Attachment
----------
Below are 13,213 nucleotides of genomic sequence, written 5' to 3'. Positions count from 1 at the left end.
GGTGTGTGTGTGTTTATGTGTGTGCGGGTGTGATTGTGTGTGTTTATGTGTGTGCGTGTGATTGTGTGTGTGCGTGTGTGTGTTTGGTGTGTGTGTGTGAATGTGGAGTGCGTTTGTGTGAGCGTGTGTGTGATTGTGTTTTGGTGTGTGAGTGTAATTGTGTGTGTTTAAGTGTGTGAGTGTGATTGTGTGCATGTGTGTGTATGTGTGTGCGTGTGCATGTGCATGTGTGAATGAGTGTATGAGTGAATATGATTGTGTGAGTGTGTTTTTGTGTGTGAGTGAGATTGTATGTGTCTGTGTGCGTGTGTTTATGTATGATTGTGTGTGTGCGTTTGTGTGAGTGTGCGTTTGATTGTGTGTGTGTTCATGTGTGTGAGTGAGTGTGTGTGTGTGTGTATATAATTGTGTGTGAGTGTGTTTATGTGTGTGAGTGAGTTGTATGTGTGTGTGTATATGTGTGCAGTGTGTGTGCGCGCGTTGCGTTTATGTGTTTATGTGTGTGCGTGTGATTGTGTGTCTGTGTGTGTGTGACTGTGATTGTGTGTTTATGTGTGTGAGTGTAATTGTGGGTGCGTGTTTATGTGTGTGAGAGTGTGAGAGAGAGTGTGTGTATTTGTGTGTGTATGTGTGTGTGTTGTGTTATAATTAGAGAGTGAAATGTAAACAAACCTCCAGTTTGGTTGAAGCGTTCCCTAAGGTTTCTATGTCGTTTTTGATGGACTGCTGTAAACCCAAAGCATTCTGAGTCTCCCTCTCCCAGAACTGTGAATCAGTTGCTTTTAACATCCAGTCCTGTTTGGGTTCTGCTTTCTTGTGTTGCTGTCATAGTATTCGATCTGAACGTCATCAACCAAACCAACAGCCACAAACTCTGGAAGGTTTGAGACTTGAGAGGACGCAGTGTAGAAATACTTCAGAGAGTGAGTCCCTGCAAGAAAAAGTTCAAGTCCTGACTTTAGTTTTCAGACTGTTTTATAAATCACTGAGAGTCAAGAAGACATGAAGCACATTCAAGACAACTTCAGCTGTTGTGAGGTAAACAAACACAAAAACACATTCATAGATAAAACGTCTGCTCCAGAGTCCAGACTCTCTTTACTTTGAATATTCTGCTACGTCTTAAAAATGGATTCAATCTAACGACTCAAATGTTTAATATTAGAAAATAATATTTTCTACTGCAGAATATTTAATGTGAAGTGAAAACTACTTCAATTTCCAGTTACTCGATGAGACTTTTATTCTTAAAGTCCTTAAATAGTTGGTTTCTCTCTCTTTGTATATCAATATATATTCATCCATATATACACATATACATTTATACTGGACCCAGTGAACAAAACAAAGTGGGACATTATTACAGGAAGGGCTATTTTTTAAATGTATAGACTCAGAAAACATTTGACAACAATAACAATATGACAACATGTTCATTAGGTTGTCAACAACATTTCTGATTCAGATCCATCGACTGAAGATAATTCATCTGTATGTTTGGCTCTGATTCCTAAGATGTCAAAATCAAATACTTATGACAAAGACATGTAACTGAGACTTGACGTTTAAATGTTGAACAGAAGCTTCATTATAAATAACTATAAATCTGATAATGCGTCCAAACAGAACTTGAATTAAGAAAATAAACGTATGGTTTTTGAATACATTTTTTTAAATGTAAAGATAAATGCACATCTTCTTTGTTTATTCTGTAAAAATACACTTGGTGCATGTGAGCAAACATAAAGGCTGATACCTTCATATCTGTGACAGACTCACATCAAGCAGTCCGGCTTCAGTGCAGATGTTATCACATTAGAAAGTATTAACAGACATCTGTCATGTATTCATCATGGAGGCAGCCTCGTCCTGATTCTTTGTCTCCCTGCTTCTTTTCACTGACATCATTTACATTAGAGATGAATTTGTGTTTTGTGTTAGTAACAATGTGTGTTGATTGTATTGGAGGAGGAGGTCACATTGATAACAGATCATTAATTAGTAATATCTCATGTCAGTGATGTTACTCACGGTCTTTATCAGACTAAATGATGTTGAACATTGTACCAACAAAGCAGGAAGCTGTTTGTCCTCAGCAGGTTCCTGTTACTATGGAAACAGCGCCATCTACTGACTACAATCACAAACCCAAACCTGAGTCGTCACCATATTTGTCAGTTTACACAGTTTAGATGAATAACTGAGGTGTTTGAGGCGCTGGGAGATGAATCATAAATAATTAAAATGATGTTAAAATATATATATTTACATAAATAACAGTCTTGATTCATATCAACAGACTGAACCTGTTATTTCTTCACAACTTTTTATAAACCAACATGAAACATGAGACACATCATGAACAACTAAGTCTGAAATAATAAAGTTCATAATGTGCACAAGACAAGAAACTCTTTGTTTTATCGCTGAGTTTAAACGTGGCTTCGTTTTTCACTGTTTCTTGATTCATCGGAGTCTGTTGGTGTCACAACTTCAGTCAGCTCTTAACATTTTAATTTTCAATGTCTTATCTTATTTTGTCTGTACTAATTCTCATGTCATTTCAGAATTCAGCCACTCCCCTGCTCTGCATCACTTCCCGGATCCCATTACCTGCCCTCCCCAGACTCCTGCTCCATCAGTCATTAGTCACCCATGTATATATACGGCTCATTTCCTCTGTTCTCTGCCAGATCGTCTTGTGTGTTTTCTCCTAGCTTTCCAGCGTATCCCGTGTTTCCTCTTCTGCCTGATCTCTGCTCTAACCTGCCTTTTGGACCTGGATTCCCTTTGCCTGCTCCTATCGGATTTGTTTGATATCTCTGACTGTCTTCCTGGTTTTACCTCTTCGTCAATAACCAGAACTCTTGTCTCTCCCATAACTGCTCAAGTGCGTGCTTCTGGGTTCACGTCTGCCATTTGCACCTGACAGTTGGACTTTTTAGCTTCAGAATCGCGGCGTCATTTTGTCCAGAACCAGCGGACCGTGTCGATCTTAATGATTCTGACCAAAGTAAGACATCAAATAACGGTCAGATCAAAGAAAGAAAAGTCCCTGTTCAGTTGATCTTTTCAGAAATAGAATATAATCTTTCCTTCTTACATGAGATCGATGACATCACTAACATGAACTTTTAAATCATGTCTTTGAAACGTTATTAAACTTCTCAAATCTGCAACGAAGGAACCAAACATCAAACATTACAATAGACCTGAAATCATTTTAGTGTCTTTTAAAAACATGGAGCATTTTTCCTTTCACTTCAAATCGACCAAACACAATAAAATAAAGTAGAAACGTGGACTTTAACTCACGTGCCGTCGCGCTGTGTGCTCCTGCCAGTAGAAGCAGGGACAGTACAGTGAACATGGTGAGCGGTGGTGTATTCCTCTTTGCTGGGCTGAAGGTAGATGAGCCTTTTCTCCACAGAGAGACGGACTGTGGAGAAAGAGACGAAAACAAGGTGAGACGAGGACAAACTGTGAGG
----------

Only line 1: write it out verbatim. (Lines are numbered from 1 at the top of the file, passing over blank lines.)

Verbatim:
Below are 13,213 nucleotides of genomic sequence, written 5' to 3'. Positions count from 1 at the left end.